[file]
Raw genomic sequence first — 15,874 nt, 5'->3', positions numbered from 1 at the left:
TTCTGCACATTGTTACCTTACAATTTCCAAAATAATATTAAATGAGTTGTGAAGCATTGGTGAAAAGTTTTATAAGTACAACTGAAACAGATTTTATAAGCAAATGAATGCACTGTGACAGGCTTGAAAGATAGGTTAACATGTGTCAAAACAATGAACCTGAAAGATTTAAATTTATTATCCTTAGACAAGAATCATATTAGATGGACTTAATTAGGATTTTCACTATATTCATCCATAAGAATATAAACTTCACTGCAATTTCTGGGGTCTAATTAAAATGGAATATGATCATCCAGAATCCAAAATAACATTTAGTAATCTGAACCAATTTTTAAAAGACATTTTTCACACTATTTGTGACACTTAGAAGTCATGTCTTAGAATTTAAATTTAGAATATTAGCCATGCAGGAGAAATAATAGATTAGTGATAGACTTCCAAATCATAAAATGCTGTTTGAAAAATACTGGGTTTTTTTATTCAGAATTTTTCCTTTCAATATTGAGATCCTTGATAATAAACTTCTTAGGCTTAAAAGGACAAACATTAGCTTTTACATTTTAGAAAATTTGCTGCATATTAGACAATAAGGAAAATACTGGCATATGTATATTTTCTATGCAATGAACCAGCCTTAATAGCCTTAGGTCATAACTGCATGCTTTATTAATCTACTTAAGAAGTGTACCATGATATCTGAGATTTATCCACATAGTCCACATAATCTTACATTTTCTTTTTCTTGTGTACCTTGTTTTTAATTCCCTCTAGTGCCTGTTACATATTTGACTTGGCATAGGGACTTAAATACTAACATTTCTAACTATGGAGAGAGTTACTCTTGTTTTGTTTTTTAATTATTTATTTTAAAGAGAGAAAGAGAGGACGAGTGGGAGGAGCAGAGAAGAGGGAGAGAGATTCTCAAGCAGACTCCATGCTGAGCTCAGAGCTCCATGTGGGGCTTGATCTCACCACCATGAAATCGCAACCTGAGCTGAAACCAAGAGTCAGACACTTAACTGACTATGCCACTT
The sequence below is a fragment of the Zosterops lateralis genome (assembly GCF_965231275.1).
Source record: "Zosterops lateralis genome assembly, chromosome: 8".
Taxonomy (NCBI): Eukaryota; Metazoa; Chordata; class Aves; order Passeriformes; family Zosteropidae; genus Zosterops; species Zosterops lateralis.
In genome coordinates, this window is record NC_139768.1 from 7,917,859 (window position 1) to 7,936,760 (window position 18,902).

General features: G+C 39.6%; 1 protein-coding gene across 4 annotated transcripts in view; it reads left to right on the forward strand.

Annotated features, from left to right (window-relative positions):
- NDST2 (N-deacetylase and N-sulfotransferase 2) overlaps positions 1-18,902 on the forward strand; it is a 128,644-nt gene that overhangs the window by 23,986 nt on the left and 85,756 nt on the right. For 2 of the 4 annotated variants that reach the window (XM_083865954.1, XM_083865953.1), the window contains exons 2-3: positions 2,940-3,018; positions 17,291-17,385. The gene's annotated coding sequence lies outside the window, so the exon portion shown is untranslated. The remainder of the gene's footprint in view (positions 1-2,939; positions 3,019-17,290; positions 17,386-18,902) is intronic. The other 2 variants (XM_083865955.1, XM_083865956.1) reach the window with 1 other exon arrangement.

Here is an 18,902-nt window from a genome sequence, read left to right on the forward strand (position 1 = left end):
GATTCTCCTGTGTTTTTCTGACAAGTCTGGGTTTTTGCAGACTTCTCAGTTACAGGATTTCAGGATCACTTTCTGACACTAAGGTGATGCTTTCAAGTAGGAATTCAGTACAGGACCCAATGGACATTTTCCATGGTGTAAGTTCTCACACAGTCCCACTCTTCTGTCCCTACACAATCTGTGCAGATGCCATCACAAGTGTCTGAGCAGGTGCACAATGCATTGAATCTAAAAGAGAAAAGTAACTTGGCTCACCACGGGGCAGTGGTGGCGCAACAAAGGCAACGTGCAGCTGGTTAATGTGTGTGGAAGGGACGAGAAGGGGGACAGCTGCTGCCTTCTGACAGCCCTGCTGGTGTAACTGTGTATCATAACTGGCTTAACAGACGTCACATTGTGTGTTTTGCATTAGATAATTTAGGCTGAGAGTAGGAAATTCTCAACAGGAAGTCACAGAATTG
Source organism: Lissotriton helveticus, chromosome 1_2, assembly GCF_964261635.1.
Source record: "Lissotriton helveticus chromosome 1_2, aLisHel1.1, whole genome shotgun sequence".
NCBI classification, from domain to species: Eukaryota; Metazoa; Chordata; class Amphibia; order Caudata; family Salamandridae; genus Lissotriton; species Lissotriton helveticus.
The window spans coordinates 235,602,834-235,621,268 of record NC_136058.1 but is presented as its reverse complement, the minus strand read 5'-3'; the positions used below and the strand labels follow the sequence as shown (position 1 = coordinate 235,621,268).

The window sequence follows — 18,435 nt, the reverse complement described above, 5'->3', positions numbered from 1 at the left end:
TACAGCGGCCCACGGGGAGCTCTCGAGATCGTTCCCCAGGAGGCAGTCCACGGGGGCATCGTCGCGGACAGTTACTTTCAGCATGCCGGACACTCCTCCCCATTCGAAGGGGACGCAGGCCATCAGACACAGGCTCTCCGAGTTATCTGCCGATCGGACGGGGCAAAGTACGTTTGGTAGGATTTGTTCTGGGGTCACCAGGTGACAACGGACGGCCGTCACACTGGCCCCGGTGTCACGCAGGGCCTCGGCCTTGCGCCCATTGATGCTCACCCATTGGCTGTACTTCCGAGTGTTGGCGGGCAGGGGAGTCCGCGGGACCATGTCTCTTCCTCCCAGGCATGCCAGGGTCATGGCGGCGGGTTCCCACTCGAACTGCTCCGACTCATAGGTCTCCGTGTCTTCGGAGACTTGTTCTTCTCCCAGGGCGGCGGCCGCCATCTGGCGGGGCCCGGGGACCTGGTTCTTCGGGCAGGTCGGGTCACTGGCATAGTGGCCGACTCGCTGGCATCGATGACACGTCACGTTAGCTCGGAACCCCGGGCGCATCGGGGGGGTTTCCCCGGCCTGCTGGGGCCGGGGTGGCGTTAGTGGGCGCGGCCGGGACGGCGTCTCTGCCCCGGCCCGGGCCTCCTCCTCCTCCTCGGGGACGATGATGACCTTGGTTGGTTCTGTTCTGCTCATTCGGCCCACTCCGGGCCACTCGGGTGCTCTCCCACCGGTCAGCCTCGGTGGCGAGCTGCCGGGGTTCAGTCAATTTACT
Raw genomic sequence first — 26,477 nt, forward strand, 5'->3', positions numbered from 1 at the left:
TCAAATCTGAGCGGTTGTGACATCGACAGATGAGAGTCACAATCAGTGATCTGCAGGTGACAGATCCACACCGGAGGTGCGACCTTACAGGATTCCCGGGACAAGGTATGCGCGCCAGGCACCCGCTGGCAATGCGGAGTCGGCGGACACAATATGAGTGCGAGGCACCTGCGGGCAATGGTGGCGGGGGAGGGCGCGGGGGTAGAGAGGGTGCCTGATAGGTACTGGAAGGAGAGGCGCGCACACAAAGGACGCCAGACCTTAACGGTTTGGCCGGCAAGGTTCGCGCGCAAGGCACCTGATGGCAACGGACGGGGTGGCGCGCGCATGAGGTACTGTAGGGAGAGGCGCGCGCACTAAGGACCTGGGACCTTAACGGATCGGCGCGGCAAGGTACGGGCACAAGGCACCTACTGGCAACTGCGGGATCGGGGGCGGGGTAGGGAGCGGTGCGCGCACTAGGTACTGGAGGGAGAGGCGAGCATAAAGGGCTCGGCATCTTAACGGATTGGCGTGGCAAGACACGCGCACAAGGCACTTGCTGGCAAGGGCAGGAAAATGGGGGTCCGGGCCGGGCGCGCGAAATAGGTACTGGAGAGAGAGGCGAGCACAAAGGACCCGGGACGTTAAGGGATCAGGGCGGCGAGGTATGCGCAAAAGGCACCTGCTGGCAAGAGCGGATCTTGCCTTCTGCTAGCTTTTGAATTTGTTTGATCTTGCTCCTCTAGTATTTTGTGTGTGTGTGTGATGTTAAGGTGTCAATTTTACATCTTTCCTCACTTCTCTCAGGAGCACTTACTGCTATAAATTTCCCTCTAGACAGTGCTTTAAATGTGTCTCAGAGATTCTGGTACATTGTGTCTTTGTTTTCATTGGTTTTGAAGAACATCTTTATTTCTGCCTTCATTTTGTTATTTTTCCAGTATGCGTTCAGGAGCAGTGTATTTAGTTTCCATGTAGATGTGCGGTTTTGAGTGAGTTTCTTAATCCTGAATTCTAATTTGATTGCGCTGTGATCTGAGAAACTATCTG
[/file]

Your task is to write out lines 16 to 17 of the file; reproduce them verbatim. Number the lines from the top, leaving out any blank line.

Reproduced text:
The window sequence follows — 18,435 nt, the reverse complement described above, 5'->3', positions numbered from 1 at the left end:
TACAGCGGCCCACGGGGAGCTCTCGAGATCGTTCCCCAGGAGGCAGTCCACGGGGGCATCGTCGCGGACAGTTACTTTCAGCATGCCGGACACTCCTCCCCATTCGAAGGGGACGCAGGCCATCAGACACAGGCTCTCCGAGTTATCTGCCGATCGGACGGGGCAAAGTACGTTTGGTAGGATTTGTTCTGGGGTCACCAGGTGACAACGGACGGCCGTCACACTGGCCCCGGTGTCACGCAGGGCCTCGGCCTTGCGCCCATTGATGCTCACCCATTGGCTGTACTTCCGAGTGTTGGCGGGCAGGGGAGTCCGCGGGACCATGTCTCTTCCTCCCAGGCATGCCAGGGTCATGGCGGCGGGTTCCCACTCGAACTGCTCCGACTCATAGGTCTCCGTGTCTTCGGAGACTTGTTCTTCTCCCAGGGCGGCGGCCGCCATCTGGCGGGGCCCGGGGACCTGGTTCTTCGGGCAGGTCGGGTCACTGGCATAGTGGCCGACTCGCTGGCATCGATGACACGTCACGTTAGCTCGGAACCCCGGGCGCATCGGGGGGGTTTCCCCGGCCTGCTGGGGCCGGGGTGGCGTTAGTGGGCGCGGCCGGGACGGCGTCTCTGCCCCGGCCCGGGCCTCCTCCTCCTCCTCGGGGACGATGATGACCTTGGTTGGTTCTGTTCTGCTCATTCGGCCCACTCCGGGCCACTCGGGTGCTCTCCCACCGGTCAGCCTCGGTGGCGAGCTGCCGGGGTTCAGTCAATTTACT